Consumer boycott: go to sponsors of the N.F.L.

Yesterday’s NYT sports section had a terrific, complex piece, “N.F.L. Sponsors Need to Act,” by Juliet Macur.

Macur starts out:

You know those funny Campbell Soup ads starring N.F.L. players and their mothers? The ones where moms pop up in locker rooms and on fields to bring their sons bowls of steaming Chunky soup?

Those moms have more problems than just keeping their sons fed, now that a 144-page report of an independent investigation has made public the details of the bullying on the Miami Dolphins. It’s nothing that can be fixed by a bowl of soup.

Campbell Soup Company is one of the N.F.L.’s many corporate sponsors that are bankrolling a league that we now know includes workplace behavior so vile that much of it cannot even be repeated in detail here.

Macur is talking about the Jonathan Martin case — which has appalled me — and then writes:

The best way to effect real change would be for the league’s corporate sponsors to take a stand. Companies like Pepsi, Anheuser-Busch and Visa hold the only lever that really matters — the purse strings[My emphasis]

The N.F.L. is a $10 billion behemoth, the largest show in American sports. [Which, according to a number of recent reports, doesn’t pay taxes, although the subhead in this Gregg Easterbrook article states that Roger Goodell made $30 mil a year; according to news a few days ago, he made $44 mil last year] It’s fueled by corporate dollars, and without those steady infusions, the engine would stop running. If the big companies stopped advertising, television channels would get spooked and the N.F.L. would be forced to make systemic changes.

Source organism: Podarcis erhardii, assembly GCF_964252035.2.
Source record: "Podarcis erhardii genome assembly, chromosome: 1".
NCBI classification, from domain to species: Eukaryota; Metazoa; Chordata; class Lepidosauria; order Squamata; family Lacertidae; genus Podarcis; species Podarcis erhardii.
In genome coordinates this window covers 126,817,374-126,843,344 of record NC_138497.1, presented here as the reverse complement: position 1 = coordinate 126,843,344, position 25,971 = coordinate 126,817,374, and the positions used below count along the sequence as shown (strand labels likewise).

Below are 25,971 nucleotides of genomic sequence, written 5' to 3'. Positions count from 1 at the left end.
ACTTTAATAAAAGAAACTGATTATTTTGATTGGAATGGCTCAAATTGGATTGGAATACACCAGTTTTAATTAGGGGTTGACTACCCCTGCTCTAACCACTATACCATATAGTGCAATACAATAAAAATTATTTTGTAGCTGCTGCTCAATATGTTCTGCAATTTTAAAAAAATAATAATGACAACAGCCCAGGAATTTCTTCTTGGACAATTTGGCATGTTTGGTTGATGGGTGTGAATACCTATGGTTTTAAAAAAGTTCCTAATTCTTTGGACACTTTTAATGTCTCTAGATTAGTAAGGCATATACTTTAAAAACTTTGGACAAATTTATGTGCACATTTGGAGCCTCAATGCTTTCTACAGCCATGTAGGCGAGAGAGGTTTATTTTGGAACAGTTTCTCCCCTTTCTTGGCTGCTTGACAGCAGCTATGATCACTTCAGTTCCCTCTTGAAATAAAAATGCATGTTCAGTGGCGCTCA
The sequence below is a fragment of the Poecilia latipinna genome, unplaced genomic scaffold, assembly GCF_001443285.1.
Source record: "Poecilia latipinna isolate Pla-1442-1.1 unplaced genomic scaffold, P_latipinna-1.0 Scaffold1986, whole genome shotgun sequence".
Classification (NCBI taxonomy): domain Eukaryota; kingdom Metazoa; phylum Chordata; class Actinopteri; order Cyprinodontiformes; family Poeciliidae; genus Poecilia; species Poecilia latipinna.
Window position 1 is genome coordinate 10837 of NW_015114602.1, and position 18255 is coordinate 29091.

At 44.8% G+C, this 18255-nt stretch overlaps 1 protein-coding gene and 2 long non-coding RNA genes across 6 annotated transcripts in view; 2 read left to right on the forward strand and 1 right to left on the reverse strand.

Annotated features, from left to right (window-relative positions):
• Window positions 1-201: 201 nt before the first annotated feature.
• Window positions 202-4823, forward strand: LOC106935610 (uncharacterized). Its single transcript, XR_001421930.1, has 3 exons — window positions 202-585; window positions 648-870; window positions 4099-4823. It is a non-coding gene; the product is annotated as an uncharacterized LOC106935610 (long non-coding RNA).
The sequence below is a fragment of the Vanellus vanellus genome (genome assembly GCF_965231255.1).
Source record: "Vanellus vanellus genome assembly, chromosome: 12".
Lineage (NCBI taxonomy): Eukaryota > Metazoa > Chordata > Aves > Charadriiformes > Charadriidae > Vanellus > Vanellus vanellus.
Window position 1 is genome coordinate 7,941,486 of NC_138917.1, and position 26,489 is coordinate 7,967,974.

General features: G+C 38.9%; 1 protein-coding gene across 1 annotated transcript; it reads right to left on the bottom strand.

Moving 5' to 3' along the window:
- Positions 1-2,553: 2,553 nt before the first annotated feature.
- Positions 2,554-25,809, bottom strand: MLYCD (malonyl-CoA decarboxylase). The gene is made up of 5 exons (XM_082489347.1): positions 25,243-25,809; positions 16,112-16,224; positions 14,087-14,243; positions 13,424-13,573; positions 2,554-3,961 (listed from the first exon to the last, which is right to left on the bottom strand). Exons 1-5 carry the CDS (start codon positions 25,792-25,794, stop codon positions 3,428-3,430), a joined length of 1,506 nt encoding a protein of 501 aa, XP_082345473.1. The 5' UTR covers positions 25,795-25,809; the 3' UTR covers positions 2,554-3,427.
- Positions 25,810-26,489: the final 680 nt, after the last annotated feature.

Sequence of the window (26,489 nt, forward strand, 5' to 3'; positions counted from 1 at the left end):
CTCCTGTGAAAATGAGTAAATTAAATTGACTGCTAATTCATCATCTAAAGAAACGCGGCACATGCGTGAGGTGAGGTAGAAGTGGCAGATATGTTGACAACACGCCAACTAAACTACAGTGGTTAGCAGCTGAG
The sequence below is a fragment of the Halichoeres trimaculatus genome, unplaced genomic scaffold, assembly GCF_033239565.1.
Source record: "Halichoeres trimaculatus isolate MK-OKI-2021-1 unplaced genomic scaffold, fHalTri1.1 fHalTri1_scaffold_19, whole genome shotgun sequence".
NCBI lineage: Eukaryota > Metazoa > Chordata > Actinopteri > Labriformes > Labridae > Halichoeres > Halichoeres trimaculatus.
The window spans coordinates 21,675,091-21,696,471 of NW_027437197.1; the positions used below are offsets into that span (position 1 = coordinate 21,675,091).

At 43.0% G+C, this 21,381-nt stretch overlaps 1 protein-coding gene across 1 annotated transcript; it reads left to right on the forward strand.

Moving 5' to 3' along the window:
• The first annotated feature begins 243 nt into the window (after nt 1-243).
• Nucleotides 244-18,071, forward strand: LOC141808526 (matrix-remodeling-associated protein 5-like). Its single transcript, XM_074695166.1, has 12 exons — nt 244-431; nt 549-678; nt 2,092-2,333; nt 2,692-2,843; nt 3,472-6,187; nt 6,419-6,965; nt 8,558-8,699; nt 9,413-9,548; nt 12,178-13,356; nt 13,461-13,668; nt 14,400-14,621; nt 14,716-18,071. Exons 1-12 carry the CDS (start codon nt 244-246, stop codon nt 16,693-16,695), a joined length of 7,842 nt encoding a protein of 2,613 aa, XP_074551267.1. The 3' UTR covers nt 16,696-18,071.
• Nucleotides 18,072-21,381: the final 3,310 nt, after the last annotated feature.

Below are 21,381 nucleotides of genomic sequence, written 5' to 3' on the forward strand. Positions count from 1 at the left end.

Here are the N.F.L. corporate sponsors Macur directly cites:

  • Campbell Soup
  • Pepsi
  • Anheuser-Busch
  • Visa
  • Microsoft
  • Papa John’s [whose CEO, John Schnatter, I’ll be naming soon as one of the participants at the Koch Bros Neu Wannsee Conference]
  • Verizon
  • General Motors
  • FedEx
  • Procter & Gamble

Perhaps those companies don’t realize how much power they have to change a workplace that has gone bad. Perhaps they think it’s not their responsibility. But it is … If they really want to see change in the N.F.L. … they will demand change. Or else.

Perhaps moms, who do most of the shopping for their families, would reach for other brands at the store if they realized those sponsors were complicit in promoting misogyny.

Something drastic needs to be done. And in the world of business, there’s nothing more drastic than losing money.

Great, great piece and a great challenge.

And through Macur’s essay we can see why it usually takes a woman to lead product boycotts in an effort to change politics and culture. We’re the ones who buy the beer.


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